The American Religion(amazon)
Harold Bloom (View Bio)
Paperback: Chu Hartley Publishers, 2006.
In this fascinating work of religious criticism, Harold Bloom examines a number of American-born faiths: Pentecostalism, Mormonism, Seventh-day Adventism, Christian Science, Jehovah's Witnesses, Southern Baptism and Fundamentalism, and African American spirituality. He traces the distinctive features of American religion while asking provocative questions about the role religion plays in American culture and in each American's concept of his or her relationship to God. Bloom finds that our spiritual beliefs provide an exact portrait of our national character. First published by Simon & Schuster in 1992, this paperback edition has a new afterword by the author.
"This is the most important book on American religion in a long time.... [It] is an enormous help to anyone who would understand our contemporary spiritual condition." — Robert N. Bellah, New Oxford Review
"I found this an amazing book: dazzling in its insights, provocative in its thesis, and often very, very funny in its observations. Not since D. H. Lawrence's Studies in Classic American Literature have I read a work on American civilization so penetrating and so exciting." — Edward T. Oakes, Commonweal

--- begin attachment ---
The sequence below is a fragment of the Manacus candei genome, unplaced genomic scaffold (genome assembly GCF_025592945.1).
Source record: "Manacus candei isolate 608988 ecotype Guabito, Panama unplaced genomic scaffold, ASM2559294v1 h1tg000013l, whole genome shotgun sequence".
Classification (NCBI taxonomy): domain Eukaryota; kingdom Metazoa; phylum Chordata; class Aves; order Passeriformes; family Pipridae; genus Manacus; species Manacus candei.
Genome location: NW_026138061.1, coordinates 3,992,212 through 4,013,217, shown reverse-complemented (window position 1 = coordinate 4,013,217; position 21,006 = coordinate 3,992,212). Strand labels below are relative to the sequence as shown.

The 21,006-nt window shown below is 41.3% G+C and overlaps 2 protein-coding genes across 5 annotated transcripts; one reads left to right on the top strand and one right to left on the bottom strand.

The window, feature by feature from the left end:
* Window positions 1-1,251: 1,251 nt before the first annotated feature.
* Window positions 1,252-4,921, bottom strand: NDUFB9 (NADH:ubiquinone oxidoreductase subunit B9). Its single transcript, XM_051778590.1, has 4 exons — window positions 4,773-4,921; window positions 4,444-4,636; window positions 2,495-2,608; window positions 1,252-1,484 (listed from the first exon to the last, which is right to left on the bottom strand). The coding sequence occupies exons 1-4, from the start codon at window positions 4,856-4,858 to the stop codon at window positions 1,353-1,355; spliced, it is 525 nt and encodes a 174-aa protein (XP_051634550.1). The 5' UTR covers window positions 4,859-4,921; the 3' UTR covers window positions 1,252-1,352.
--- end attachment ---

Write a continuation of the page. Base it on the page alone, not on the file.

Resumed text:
"Brilliantly successful.... Bloom exposes, as scarcely anyone has before, an eccentricity at our spiritual center." — Washington Post
"An evocative, provocative and memorable account." — Martin E. Marty, The Christian Century
"A rigorous, eccentric yet absorbing effort to isolate what makes American religion American." — Kenneth L. Woodward, Newsweek
"A novel analysis of the American soul...insightful and pungent." — The New York Times
"A fascinating and controversial thesis on American spirituality." — Christian Science Monitor
"[A] provocative study of the innermost meanings of religion over two centuries of American culture." — Los Angeles Times
"Bloom wanders a bit, away from Yale into 'the Evening Land' of America and its churches — and reconstructs a remarkable diagram of the religious imagination. As a literary critic, Bloom has shown an increasing fascination of late with scriptural texts and religious imagery (The Book of J, 1990; Ruin the Sacred Truths, 1988). Here, he attempts to go one step further and provide an exegesis of the religions themselves, concentrating on those sects—Mormons, Shakers, Southern Baptists, etc.—whose origins are particularly rooted in American history and American patterns of thought.... Bloom celebrates this Promethean refashioning, but as a religious critic he is equally sensitive to the contradictions it engenders.... A great bolt of originality: Bloom manages to wade into a hopelessly over-explored territory and point out precisely those landmarks that everyone else has missed. Remarkable ideas remarkably set forth." — Kirkus Reviews